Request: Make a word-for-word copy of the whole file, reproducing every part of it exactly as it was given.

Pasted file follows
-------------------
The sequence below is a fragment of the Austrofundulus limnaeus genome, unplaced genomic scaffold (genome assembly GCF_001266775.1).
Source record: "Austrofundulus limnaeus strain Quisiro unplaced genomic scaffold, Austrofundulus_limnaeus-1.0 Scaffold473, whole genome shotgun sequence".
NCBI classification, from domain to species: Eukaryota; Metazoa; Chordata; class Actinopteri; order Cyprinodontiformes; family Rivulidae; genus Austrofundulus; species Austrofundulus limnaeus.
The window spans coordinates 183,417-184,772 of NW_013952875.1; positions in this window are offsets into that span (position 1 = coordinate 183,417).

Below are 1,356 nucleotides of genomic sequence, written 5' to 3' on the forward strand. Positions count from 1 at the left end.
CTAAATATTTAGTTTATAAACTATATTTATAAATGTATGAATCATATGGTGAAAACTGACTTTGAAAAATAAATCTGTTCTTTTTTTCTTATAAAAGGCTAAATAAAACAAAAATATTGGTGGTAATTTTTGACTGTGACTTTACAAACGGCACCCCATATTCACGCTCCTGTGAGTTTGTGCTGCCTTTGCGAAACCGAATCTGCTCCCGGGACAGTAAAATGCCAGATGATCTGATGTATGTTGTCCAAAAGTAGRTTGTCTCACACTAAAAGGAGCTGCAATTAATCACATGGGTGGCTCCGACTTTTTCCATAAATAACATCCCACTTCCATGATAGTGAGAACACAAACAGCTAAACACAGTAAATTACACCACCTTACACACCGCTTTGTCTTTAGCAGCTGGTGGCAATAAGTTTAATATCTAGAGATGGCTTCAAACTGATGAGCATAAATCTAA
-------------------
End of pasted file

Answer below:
The sequence below is a fragment of the Austrofundulus limnaeus genome, unplaced genomic scaffold (genome assembly GCF_001266775.1).
Source record: "Austrofundulus limnaeus strain Quisiro unplaced genomic scaffold, Austrofundulus_limnaeus-1.0 Scaffold473, whole genome shotgun sequence".
NCBI classification, from domain to species: Eukaryota; Metazoa; Chordata; class Actinopteri; order Cyprinodontiformes; family Rivulidae; genus Austrofundulus; species Austrofundulus limnaeus.
The window spans coordinates 183,417-184,772 of NW_013952875.1; positions in this window are offsets into that span (position 1 = coordinate 183,417).

Below are 1,356 nucleotides of genomic sequence, written 5' to 3' on the forward strand. Positions count from 1 at the left end.
CTAAATATTTAGTTTATAAACTATATTTATAAATGTATGAATCATATGGTGAAAACTGACTTTGAAAAATAAATCTGTTCTTTTTTTCTTATAAAAGGCTAAATAAAACAAAAATATTGGTGGTAATTTTTGACTGTGACTTTACAAACGGCACCCCATATTCACGCTCCTGTGAGTTTGTGCTGCCTTTGCGAAACCGAATCTGCTCCCGGGACAGTAAAATGCCAGATGATCTGATGTATGTTGTCCAAAAGTAGRTTGTCTCACACTAAAAGGAGCTGCAATTAATCACATGGGTGGCTCCGACTTTTTCCATAAATAACATCCCACTTCCATGATAGTGAGAACACAAACAGCTAAACACAGTAAATTACACCACCTTACACACCGCTTTGTCTTTAGCAGCTGGTGGCAATAAGTTTAATATCTAGAGATGGCTTCAAACTGATGAGCATAAATCTAA